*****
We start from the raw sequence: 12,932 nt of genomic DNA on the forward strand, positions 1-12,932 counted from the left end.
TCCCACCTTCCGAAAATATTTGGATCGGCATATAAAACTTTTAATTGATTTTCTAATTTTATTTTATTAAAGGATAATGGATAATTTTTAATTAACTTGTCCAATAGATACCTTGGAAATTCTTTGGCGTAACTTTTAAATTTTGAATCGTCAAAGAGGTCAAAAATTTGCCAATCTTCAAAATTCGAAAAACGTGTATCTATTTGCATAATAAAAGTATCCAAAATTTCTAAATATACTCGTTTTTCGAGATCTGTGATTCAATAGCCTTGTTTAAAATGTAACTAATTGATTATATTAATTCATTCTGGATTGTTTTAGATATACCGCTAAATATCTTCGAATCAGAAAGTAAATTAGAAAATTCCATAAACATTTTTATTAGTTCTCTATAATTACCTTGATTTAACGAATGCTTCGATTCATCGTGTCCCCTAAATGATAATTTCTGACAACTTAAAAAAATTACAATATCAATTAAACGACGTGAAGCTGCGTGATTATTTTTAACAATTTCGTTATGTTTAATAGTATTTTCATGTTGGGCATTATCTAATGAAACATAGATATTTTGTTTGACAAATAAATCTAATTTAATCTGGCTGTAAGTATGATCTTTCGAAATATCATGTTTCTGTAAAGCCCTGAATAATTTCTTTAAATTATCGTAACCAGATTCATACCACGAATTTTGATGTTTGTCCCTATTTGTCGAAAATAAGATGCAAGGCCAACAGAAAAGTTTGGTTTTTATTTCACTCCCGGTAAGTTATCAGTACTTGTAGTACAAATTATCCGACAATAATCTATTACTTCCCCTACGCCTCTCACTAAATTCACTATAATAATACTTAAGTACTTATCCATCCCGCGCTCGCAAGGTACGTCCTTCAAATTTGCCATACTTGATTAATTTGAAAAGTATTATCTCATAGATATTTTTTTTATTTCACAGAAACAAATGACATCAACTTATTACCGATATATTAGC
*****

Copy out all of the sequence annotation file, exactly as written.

We start from the raw sequence: 12,932 nt of genomic DNA on the forward strand, positions 1-12,932 counted from the left end.
TCCCACCTTCCGAAAATATTTGGATCGGCATATAAAACTTTTAATTGATTTTCTAATTTTATTTTATTAAAGGATAATGGATAATTTTTAATTAACTTGTCCAATAGATACCTTGGAAATTCTTTGGCGTAACTTTTAAATTTTGAATCGTCAAAGAGGTCAAAAATTTGCCAATCTTCAAAATTCGAAAAACGTGTATCTATTTGCATAATAAAAGTATCCAAAATTTCTAAATATACTCGTTTTTCGAGATCTGTGATTCAATAGCCTTGTTTAAAATGTAACTAATTGATTATATTAATTCATTCTGGATTGTTTTAGATATACCGCTAAATATCTTCGAATCAGAAAGTAAATTAGAAAATTCCATAAACATTTTTATTAGTTCTCTATAATTACCTTGATTTAACGAATGCTTCGATTCATCGTGTCCCCTAAATGATAATTTCTGACAACTTAAAAAAATTACAATATCAATTAAACGACGTGAAGCTGCGTGATTATTTTTAACAATTTCGTTATGTTTAATAGTATTTTCATGTTGGGCATTATCTAATGAAACATAGATATTTTGTTTGACAAATAAATCTAATTTAATCTGGCTGTAAGTATGATCTTTCGAAATATCATGTTTCTGTAAAGCCCTGAATAATTTCTTTAAATTATCGTAACCAGATTCATACCACGAATTTTGATGTTTGTCCCTATTTGTCGAAAATAAGATGCAAGGCCAACAGAAAAGTTTGGTTTTTATTTCACTCCCGGTAAGTTATCAGTACTTGTAGTACAAATTATCCGACAATAATCTATTACTTCCCCTACGCCTCTCACTAAATTCACTATAATAATACTTAAGTACTTATCCATCCCGCGCTCGCAAGGTACGTCCTTCAAATTTGCCATACTTGATTAATTTGAAAAGTATTATCTCATAGATATTTTTTTTATTTCACAGAAACAAATGACATCAACTTATTACCGATATATTAGC